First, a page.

Frick, D. (1). Spatial Synergy and Supportiveness of Public Space. Journal of Urban Design, 12(2), 261–274. http://dx.doi.org/10.1080/13574800701306369
Spatial synergy, as defined in this paper, is composed of characteristics of physical-spatial organization of the city which support the actions and behaviour of people, particularly in public space (supportiveness). Spatial synergy concerns the relationship between ‘things and things’, while supportiveness concerns the relationship between ‘people and things’. In the context of the city, things are buildings, technical facilities and plantings; people are the inhabitants and other users. Spatial synergy is achieved through a specific way of arranging buildings, technical facilities and plantings to form open spaces (space segments or places). It is achieved through the way these are interrelated (‘relation and communication’) within the urban fabric. It is also achieved through the degree of accessibility of all such defined places within a settlement unit (‘universal distance’). The physical-spatial characteristics that support actions and behaviour in public spaces (supportive characteristics) are simultaneously those towards which urban design should be directed, if it is to fulfil its purpose. In this context the author emphasizes the viewpoint, in contrast to the tradition of the Modern Movement, that public space has to be the decisive component in creating and developing settlement units that are habitable in the true sense.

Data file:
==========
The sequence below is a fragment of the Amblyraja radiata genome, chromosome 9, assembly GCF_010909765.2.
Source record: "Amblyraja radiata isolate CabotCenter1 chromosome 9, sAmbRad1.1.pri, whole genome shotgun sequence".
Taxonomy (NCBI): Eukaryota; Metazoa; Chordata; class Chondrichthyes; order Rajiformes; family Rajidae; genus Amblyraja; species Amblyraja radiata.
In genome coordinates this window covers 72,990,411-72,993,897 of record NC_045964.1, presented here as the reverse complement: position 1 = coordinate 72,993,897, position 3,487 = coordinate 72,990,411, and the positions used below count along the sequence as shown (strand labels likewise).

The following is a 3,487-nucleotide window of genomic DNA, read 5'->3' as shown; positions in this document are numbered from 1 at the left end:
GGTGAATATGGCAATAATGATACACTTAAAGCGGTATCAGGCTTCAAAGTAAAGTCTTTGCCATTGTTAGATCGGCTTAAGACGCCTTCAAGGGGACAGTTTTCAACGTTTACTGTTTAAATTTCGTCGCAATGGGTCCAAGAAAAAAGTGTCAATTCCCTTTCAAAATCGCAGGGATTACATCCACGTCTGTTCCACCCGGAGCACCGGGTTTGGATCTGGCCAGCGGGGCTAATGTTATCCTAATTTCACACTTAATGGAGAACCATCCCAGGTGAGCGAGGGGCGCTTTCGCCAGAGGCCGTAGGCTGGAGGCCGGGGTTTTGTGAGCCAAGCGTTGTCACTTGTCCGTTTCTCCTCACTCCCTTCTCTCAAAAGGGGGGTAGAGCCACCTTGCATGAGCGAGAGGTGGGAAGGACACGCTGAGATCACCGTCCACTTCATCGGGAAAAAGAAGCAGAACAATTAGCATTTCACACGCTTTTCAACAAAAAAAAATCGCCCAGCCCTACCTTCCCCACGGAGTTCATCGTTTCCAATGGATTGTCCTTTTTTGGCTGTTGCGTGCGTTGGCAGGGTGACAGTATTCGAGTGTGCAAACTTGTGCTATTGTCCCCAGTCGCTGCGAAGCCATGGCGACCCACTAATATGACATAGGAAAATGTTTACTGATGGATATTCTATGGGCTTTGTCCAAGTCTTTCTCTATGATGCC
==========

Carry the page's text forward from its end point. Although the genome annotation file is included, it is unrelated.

This research highlights the role of public space in the ‘relation and communication’ between objects and places and hence public space has to be the decisive component in creating and developing settlement units that are habitable. Further the article notes that the space between the buildings is the decisive medium that unifies the city and makes a case for a new methodology of urban design to discover the essence of spatial synergy that (1) better combines the objectivity of empirical measures and the subjectivity of design and (2) draws on the historically given physical-spatial organization and the current functions of the city.
Description of method used in the article
Theoretical inquiry highlighting the supportive characteristics of public space according to Rapoportv(1990) and Gehl (1996).
Of practical use